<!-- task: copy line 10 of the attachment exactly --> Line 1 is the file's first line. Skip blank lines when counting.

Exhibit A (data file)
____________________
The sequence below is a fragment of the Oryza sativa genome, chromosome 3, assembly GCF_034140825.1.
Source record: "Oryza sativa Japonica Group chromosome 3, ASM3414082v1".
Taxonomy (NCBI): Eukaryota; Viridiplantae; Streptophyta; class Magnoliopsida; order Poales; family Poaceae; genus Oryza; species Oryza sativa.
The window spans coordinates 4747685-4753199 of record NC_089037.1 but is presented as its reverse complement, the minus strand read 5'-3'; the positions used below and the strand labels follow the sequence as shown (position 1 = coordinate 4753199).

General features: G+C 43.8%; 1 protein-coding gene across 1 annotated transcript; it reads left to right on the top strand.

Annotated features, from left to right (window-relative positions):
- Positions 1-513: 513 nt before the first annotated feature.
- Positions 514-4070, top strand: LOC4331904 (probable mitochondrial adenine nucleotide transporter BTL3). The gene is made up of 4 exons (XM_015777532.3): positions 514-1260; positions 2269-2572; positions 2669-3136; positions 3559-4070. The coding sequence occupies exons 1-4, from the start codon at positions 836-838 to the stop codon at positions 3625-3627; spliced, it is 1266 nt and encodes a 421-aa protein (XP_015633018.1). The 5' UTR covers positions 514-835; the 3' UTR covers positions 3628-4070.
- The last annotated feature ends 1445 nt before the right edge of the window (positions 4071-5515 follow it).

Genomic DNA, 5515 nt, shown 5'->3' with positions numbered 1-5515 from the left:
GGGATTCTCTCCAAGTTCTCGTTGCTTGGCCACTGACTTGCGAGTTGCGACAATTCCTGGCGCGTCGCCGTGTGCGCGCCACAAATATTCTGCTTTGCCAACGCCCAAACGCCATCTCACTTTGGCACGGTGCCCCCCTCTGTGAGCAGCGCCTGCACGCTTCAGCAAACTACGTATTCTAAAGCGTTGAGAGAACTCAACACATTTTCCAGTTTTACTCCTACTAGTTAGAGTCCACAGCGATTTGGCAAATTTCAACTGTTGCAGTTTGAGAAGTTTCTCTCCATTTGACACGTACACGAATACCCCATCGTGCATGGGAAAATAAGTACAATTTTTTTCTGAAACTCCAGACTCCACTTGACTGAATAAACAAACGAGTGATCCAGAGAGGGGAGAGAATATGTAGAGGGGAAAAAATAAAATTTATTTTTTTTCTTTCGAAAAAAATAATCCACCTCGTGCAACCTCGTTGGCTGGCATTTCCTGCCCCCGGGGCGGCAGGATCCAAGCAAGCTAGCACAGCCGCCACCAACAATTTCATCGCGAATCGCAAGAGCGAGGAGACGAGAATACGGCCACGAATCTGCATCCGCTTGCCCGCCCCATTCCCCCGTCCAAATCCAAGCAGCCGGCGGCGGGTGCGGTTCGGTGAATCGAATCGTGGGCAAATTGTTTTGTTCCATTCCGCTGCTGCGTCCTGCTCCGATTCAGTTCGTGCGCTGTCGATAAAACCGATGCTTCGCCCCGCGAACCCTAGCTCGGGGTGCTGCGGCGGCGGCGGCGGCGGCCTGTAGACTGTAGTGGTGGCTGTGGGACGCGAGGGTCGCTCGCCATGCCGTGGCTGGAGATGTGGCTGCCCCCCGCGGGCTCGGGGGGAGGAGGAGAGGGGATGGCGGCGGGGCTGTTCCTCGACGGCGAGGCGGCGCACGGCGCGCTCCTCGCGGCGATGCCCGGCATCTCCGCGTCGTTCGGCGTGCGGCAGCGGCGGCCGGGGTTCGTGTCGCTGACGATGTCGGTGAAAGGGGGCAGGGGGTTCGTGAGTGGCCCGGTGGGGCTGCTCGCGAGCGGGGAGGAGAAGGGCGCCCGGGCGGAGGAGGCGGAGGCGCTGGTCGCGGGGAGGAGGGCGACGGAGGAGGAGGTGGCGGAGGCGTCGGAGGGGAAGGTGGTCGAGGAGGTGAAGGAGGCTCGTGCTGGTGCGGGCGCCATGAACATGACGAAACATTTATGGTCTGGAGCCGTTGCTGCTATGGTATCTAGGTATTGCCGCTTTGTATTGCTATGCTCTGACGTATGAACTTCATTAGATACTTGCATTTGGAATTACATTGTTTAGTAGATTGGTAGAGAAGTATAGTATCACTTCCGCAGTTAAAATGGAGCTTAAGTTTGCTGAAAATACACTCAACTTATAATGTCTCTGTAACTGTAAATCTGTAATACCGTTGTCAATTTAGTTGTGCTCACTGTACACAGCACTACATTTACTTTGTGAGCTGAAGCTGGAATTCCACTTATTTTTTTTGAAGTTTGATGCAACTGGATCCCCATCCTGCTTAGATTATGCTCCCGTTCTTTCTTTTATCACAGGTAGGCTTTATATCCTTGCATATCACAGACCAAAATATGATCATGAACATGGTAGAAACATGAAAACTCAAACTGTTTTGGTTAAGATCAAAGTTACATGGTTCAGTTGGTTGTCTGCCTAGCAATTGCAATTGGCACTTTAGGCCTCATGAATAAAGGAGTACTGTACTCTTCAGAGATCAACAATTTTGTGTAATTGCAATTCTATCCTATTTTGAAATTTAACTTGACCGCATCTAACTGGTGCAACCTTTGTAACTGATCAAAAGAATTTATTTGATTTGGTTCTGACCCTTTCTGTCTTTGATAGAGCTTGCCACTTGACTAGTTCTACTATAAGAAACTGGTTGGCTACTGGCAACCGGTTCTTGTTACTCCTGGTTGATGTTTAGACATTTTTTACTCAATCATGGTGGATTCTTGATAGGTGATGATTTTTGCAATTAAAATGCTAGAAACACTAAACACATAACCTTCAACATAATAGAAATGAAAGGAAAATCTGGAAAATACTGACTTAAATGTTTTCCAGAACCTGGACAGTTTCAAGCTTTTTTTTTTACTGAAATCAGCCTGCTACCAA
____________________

Genomic DNA, 5515 nt, shown 5'->3' with positions numbered 1-5515 from the left: